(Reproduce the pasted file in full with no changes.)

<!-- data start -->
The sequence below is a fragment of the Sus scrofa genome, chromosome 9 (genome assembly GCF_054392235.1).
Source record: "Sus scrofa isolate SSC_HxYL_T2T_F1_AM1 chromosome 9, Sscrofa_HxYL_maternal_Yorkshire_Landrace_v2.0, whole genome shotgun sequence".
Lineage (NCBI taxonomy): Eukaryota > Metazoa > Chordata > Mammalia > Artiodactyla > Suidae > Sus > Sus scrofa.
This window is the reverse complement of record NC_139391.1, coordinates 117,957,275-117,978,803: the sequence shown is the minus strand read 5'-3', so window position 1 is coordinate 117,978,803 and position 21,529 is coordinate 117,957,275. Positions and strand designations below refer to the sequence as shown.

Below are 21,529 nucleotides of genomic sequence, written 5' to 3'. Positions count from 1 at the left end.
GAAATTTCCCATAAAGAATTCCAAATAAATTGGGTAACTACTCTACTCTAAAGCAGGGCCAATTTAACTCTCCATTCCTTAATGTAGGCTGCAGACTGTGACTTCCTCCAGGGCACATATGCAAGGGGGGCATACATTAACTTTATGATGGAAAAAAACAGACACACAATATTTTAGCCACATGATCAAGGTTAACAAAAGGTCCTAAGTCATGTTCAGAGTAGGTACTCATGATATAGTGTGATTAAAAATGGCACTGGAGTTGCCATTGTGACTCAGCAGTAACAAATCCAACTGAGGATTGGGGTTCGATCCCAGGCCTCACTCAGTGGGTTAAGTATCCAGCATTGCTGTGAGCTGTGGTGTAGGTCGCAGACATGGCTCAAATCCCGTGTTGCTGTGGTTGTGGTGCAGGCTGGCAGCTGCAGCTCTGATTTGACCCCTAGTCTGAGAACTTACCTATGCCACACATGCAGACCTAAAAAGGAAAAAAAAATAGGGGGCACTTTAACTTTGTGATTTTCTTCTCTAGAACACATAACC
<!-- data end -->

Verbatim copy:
The sequence below is a fragment of the Sus scrofa genome, chromosome 9 (genome assembly GCF_054392235.1).
Source record: "Sus scrofa isolate SSC_HxYL_T2T_F1_AM1 chromosome 9, Sscrofa_HxYL_maternal_Yorkshire_Landrace_v2.0, whole genome shotgun sequence".
Lineage (NCBI taxonomy): Eukaryota > Metazoa > Chordata > Mammalia > Artiodactyla > Suidae > Sus > Sus scrofa.
This window is the reverse complement of record NC_139391.1, coordinates 117,957,275-117,978,803: the sequence shown is the minus strand read 5'-3', so window position 1 is coordinate 117,978,803 and position 21,529 is coordinate 117,957,275. Positions and strand designations below refer to the sequence as shown.

Below are 21,529 nucleotides of genomic sequence, written 5' to 3'. Positions count from 1 at the left end.
GAAATTTCCCATAAAGAATTCCAAATAAATTGGGTAACTACTCTACTCTAAAGCAGGGCCAATTTAACTCTCCATTCCTTAATGTAGGCTGCAGACTGTGACTTCCTCCAGGGCACATATGCAAGGGGGGCATACATTAACTTTATGATGGAAAAAAACAGACACACAATATTTTAGCCACATGATCAAGGTTAACAAAAGGTCCTAAGTCATGTTCAGAGTAGGTACTCATGATATAGTGTGATTAAAAATGGCACTGGAGTTGCCATTGTGACTCAGCAGTAACAAATCCAACTGAGGATTGGGGTTCGATCCCAGGCCTCACTCAGTGGGTTAAGTATCCAGCATTGCTGTGAGCTGTGGTGTAGGTCGCAGACATGGCTCAAATCCCGTGTTGCTGTGGTTGTGGTGCAGGCTGGCAGCTGCAGCTCTGATTTGACCCCTAGTCTGAGAACTTACCTATGCCACACATGCAGACCTAAAAAGGAAAAAAAAATAGGGGGCACTTTAACTTTGTGATTTTCTTCTCTAGAACACATAACC